Concurrency and privacy with payment-channel networks (paper summary)

Payment channel networks (PCNs) are a promising technology to overcome scalability challenges of open blockchains by moving the majority of transactions off-chain. At the time of writing, the only PCN working in production on at least some scale is the Lightning network (LN) for Bitcoin. I haven’t yet written the planned second and other parts of the series on how LN works (see part 1 and stay tuned). Today I present you the summary of a paper by Giulio Malavolta et al. entitled “Concurrency and Privacy with Payment-Channel Networks” (CCS 2017). It describes and formalizes the privacy and security of PCNs, and propose two PCN constructions which improve over LN, exploring the inherent privacy vs concurrency trade-off.

Background on PCNs

A PCN works as follows. Alice and Bob lock some coins into a multisig address. If they both agree, they can withdraw their shares according to the latest channel state (closing the channel). If one party goes off-line, the remaining party can unilaterally close the channel after a timeout. They can also negotiate and sign a new state reflecting a new distribution of the coins. The key challenge is to invalidate the old state, such that neither Alice nor Bob could violate the agreement by closing the channel with outdated balances.

Lightning network solves this problem with hash-time-lock contracts (HTLC). Coins in the channel can be withdrawn by Bob if he provides a preimage of a hash, or by Alice after a timeout. The hash-lock part is what crucially enables atomicity in multi-hop payments. For Charlie to get a payment from Alice, he generates a secret value and sends its hash to Alice. Alice finds a route to Charlie, say, through Bob. With HTLCs, either both parts of the payment happen (if Charlie reveals the secret preimage to claim the money from Bob, Bob uses the same preimage to claim the money from Alice), or neither do.

A formal model for PCNs

In order to reason about PCNs and their properties, the authors introduce a formal model. A PCN is represented by a directed graph with weighted edges and nodes. The weight of a node represent the routing fee this node requires. The weight of an edge represents the amount of coins which can move between the two edges (in one direction). The model only considers unidirectional channels; the authors claim that “the proposed algorithms can be easily extended to support bidirectional channels”.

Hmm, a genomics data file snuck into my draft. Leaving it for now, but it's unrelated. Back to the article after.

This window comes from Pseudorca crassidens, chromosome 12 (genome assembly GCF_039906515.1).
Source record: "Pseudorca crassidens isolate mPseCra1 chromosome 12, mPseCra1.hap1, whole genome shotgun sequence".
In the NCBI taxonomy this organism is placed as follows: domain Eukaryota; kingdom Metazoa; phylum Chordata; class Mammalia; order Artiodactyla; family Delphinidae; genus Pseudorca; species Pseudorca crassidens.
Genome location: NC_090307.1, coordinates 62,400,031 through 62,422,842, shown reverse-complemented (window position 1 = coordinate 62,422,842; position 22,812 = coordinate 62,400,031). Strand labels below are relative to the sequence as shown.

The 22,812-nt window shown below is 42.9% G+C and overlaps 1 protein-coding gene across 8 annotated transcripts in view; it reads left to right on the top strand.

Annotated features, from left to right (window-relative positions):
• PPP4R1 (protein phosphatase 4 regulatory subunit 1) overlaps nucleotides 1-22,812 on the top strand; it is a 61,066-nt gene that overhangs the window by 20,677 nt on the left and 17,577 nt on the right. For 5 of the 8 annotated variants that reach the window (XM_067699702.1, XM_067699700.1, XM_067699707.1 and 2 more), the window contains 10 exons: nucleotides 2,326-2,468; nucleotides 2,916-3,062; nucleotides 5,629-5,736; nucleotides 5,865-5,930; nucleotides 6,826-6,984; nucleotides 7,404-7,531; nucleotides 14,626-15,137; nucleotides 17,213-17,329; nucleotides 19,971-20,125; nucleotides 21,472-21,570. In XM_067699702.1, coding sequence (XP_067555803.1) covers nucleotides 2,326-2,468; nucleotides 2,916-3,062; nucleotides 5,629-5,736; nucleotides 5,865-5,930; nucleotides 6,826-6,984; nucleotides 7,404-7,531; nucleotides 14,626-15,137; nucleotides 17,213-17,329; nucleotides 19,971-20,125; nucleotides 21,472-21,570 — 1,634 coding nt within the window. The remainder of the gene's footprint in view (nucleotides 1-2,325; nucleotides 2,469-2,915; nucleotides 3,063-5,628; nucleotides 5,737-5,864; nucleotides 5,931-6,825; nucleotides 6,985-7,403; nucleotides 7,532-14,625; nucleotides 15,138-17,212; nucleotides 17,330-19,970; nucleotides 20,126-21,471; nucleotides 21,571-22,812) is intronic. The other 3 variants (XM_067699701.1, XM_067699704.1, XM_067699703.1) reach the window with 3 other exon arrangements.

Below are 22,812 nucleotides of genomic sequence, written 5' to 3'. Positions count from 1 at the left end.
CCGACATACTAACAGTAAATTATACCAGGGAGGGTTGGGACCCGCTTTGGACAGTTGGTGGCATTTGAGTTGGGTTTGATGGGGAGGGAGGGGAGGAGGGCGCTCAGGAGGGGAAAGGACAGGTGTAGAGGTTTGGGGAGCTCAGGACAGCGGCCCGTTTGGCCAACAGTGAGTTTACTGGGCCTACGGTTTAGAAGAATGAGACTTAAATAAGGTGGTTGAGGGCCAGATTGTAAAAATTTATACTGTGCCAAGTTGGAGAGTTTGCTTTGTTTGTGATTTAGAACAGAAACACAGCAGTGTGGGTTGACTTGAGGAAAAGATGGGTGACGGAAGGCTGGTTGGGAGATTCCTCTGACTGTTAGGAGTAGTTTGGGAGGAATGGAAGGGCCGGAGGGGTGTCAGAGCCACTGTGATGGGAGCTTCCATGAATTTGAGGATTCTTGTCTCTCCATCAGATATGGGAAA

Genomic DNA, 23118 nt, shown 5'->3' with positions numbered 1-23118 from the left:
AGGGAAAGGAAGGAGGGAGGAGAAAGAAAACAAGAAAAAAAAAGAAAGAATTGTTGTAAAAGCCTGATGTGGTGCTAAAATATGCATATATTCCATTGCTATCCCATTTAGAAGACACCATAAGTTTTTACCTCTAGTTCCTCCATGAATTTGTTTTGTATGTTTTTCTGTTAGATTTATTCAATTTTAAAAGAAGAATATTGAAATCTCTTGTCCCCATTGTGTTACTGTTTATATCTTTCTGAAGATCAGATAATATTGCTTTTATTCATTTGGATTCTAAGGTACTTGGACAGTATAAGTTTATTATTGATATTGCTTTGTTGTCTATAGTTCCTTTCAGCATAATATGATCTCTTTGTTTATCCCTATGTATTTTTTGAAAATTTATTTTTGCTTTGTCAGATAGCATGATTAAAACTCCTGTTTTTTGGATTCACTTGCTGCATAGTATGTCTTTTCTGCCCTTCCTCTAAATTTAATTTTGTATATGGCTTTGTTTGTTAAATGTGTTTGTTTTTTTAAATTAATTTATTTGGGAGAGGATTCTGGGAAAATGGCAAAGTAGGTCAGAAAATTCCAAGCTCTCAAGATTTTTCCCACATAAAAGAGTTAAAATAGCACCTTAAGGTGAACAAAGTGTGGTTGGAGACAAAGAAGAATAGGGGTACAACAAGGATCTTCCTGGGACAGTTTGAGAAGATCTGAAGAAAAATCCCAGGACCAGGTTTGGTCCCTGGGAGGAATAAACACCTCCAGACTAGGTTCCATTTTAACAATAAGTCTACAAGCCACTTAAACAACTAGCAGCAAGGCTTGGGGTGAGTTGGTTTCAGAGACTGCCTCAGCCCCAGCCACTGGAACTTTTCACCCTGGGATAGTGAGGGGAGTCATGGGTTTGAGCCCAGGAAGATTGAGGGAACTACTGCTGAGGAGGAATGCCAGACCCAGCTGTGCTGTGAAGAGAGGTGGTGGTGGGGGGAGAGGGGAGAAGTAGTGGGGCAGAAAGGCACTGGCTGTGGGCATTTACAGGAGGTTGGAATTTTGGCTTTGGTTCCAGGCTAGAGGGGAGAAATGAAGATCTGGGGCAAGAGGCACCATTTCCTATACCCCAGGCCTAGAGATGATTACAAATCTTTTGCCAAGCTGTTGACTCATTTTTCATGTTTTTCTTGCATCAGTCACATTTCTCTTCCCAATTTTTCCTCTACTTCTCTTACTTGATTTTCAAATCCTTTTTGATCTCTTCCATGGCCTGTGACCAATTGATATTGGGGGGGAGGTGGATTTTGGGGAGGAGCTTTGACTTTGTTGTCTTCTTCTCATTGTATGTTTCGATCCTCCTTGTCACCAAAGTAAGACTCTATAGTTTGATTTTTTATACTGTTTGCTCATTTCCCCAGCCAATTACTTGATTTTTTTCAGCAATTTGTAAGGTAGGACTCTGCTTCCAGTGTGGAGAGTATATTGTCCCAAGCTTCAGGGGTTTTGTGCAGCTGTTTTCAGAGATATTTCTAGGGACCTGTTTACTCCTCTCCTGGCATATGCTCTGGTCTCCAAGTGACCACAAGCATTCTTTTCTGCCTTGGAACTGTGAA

The authors use the Universal composability (UC) framework to formalize the PCN protocol. The key idea behind UC is to prove properties of a cryptographic protocol in three simple steps:

  1. define the ideal functionality F – a black box that magically does all that we prescribe it to;
  2. prove that F has the properties we are interested in (usually related to security or privacy);
  3. show that a real-world execution, under given cryptographic assumptions, is computationally indistinguishable from F.

The authors define the ideal functionality that the PCN must provide. Nodes can open channels (openChannel), close channels (closeChannel), and pay through a chain of existing channels, if their capacity permits. The required properties are defined:

  • balance security: honest parties must not lose money;
  • serializability: for every concurrent execution of pay operations there exists an equivalent sequential execution;
  • value privacy: corrupted nodes outside the path get no information about the payment;
  • relationship anonymity: corrupted intermediaries can not distinguish between two simultaneous pay operations with at least one honest node along the path.

The PCN, as defined, has all these properties, and the real-world execution (as proven in the Appendix) is indistinguishable from F.

Choosing between concurrency and privacy

The authors identify the two key challenges which stem from the HTLC construction described above. First, the parts of one payment are trivially linkable. Consider a path: Alice – Bob – Charlie – Dave. Alice and Dave are benign users, while Bob and Charlie are colluding. If Bob and Charlie see the same hash value in payments being routed through them, they are sure these are parts of the same payment.

The second problem is concurrency. For a payment to be routed through a payment channel, the channel must have enough capacity in this direction. Say, Alice and Bob open a channel and initially contribute 5 BTC each (#reckless!). Then, Alice pays 2 BTC to Bob, and the new balances are: Alice – 3, Bob – 7. Other users are only aware of the initial state of the channel, and assume it may route up to 5 BTC in each direction. But in reality, a 5 BTC payment routed from Alice to Bob will fail, because there are only 3 BTC in the channel which can move in the direction from Alice to Bob.